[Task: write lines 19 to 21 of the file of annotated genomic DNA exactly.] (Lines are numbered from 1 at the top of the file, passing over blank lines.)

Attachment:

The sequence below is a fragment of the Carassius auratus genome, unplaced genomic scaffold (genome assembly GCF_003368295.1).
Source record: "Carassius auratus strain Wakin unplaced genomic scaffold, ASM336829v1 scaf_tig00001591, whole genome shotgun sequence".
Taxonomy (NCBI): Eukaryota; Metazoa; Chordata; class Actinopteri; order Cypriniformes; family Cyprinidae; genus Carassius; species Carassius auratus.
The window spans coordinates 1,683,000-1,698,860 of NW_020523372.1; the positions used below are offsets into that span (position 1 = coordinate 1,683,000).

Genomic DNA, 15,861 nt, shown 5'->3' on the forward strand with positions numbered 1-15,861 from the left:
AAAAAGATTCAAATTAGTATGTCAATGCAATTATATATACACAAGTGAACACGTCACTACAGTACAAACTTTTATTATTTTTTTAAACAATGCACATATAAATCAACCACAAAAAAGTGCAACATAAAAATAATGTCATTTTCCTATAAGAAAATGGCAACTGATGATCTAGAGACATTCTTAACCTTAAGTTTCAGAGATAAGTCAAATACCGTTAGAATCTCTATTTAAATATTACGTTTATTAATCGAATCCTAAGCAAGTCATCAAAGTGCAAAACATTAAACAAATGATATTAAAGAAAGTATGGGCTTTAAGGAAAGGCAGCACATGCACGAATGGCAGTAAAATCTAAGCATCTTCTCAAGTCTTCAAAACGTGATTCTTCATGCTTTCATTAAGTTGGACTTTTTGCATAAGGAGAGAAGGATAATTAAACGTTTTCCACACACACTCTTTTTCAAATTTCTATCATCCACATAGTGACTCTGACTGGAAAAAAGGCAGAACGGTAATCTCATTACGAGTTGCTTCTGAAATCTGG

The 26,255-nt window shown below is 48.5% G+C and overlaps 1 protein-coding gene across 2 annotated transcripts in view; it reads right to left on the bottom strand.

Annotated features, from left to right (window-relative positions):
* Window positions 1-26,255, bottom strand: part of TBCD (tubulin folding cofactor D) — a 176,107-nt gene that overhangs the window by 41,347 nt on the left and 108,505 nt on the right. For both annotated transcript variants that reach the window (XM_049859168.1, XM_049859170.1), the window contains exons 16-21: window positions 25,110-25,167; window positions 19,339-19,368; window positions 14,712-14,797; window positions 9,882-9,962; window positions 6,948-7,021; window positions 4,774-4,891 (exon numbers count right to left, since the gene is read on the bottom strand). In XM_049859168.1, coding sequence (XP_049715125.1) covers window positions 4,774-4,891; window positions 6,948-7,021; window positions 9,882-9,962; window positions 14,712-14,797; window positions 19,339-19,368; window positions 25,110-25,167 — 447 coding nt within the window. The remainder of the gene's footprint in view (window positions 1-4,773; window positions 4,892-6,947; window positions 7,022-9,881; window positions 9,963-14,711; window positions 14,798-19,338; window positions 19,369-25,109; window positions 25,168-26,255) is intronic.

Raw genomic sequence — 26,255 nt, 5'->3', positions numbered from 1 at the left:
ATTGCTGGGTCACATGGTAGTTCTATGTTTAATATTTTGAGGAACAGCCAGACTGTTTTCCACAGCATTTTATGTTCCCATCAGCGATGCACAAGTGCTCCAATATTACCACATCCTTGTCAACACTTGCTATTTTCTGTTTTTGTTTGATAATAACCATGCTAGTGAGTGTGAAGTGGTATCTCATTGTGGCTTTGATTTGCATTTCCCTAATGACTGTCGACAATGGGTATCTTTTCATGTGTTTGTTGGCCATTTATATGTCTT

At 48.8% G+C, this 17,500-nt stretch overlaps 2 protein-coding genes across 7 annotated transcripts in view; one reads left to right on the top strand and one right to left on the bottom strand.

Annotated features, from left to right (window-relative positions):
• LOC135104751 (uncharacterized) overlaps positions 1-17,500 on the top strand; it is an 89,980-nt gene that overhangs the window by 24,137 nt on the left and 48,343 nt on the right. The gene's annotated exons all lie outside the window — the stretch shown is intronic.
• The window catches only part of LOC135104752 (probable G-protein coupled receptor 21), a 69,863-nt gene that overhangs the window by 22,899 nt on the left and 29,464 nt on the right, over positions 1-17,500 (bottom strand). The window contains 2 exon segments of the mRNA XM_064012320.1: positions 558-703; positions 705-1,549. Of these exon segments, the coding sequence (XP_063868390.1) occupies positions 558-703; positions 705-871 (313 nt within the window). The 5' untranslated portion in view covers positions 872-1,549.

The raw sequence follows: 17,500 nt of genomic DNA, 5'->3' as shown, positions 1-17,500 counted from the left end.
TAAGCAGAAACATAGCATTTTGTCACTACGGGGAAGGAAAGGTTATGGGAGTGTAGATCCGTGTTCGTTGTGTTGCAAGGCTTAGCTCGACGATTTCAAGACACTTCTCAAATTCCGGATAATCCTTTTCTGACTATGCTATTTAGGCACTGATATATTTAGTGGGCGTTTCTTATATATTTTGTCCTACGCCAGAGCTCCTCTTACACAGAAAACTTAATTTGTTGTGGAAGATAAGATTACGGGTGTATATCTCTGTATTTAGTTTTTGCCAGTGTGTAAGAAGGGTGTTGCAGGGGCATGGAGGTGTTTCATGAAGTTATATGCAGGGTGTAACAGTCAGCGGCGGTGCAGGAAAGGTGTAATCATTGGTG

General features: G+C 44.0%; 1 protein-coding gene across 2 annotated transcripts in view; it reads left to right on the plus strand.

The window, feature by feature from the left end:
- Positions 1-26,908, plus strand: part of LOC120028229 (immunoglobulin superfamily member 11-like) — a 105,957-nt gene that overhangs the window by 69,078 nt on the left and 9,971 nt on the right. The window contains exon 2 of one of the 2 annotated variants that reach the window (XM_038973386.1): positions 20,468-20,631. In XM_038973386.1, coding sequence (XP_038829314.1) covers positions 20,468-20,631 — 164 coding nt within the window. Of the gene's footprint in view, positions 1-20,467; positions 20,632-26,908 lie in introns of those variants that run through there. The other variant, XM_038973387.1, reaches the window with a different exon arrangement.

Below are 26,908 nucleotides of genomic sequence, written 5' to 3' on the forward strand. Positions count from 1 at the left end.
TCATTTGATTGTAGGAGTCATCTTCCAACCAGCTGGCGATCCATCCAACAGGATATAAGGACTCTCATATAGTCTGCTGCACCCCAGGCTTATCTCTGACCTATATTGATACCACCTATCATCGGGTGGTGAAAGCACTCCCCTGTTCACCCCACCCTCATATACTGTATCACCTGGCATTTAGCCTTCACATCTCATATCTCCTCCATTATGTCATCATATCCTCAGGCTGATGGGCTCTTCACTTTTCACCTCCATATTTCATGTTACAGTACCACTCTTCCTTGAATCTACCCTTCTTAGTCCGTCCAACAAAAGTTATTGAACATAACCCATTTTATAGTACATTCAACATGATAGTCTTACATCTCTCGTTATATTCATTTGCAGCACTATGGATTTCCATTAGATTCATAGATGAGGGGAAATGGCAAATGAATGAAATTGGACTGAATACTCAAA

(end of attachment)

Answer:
The window, feature by feature from the left end:
- Positions 1-26,908, plus strand: part of LOC120028229 (immunoglobulin superfamily member 11-like) — a 105,957-nt gene that overhangs the window by 69,078 nt on the left and 9,971 nt on the right. The window contains exon 2 of one of the 2 annotated variants that reach the window (XM_038973386.1): positions 20,468-20,631. In XM_038973386.1, coding sequence (XP_038829314.1) covers positions 20,468-20,631 — 164 coding nt within the window. Of the gene's footprint in view, positions 1-20,467; positions 20,632-26,908 lie in introns of those variants that run through there. The other variant, XM_038973387.1, reaches the window with a different exon arrangement.

Below are 26,908 nucleotides of genomic sequence, written 5' to 3' on the forward strand. Positions count from 1 at the left end.